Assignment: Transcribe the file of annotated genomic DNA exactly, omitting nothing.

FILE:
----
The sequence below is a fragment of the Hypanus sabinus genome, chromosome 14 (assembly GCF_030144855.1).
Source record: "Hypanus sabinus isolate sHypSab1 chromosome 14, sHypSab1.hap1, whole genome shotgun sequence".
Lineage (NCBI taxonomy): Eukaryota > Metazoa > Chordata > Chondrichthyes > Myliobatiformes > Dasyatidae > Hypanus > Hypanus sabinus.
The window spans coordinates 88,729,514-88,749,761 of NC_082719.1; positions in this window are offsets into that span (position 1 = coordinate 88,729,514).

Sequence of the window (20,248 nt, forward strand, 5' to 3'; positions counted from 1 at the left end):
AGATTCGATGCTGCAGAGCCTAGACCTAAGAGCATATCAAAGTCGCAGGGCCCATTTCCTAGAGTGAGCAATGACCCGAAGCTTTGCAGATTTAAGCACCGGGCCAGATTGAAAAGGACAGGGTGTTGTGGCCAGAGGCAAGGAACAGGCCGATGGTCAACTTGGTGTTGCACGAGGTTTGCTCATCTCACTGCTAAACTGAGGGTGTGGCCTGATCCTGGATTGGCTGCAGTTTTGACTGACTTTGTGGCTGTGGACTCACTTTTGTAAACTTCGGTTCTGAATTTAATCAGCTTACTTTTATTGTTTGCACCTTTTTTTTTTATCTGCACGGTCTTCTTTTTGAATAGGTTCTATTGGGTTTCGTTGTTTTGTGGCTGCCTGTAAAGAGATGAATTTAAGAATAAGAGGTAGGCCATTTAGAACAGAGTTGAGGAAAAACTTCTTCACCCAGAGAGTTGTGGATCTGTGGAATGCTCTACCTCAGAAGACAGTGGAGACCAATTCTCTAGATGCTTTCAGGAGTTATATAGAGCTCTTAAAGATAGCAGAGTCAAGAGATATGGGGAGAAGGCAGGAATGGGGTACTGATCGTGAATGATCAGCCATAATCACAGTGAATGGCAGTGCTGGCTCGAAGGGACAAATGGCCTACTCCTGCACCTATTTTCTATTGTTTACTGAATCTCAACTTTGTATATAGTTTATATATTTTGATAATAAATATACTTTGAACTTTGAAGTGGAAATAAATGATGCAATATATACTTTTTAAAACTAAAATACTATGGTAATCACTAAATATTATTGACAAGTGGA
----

The sequence below is a fragment of the Hypanus sabinus genome, chromosome 14 (assembly GCF_030144855.1).
Source record: "Hypanus sabinus isolate sHypSab1 chromosome 14, sHypSab1.hap1, whole genome shotgun sequence".
Lineage (NCBI taxonomy): Eukaryota > Metazoa > Chordata > Chondrichthyes > Myliobatiformes > Dasyatidae > Hypanus > Hypanus sabinus.
The window spans coordinates 88,729,514-88,749,761 of NC_082719.1; positions in this window are offsets into that span (position 1 = coordinate 88,729,514).

Sequence of the window (20,248 nt, forward strand, 5' to 3'; positions counted from 1 at the left end):
AGATTCGATGCTGCAGAGCCTAGACCTAAGAGCATATCAAAGTCGCAGGGCCCATTTCCTAGAGTGAGCAATGACCCGAAGCTTTGCAGATTTAAGCACCGGGCCAGATTGAAAAGGACAGGGTGTTGTGGCCAGAGGCAAGGAACAGGCCGATGGTCAACTTGGTGTTGCACGAGGTTTGCTCATCTCACTGCTAAACTGAGGGTGTGGCCTGATCCTGGATTGGCTGCAGTTTTGACTGACTTTGTGGCTGTGGACTCACTTTTGTAAACTTCGGTTCTGAATTTAATCAGCTTACTTTTATTGTTTGCACCTTTTTTTTTTATCTGCACGGTCTTCTTTTTGAATAGGTTCTATTGGGTTTCGTTGTTTTGTGGCTGCCTGTAAAGAGATGAATTTAAGAATAAGAGGTAGGCCATTTAGAACAGAGTTGAGGAAAAACTTCTTCACCCAGAGAGTTGTGGATCTGTGGAATGCTCTACCTCAGAAGACAGTGGAGACCAATTCTCTAGATGCTTTCAGGAGTTATATAGAGCTCTTAAAGATAGCAGAGTCAAGAGATATGGGGAGAAGGCAGGAATGGGGTACTGATCGTGAATGATCAGCCATAATCACAGTGAATGGCAGTGCTGGCTCGAAGGGACAAATGGCCTACTCCTGCACCTATTTTCTATTGTTTACTGAATCTCAACTTTGTATATAGTTTATATATTTTGATAATAAATATACTTTGAACTTTGAAGTGGAAATAAATGATGCAATATATACTTTTTAAAACTAAAATACTATGGTAATCACTAAATATTATTGACAAGTGGA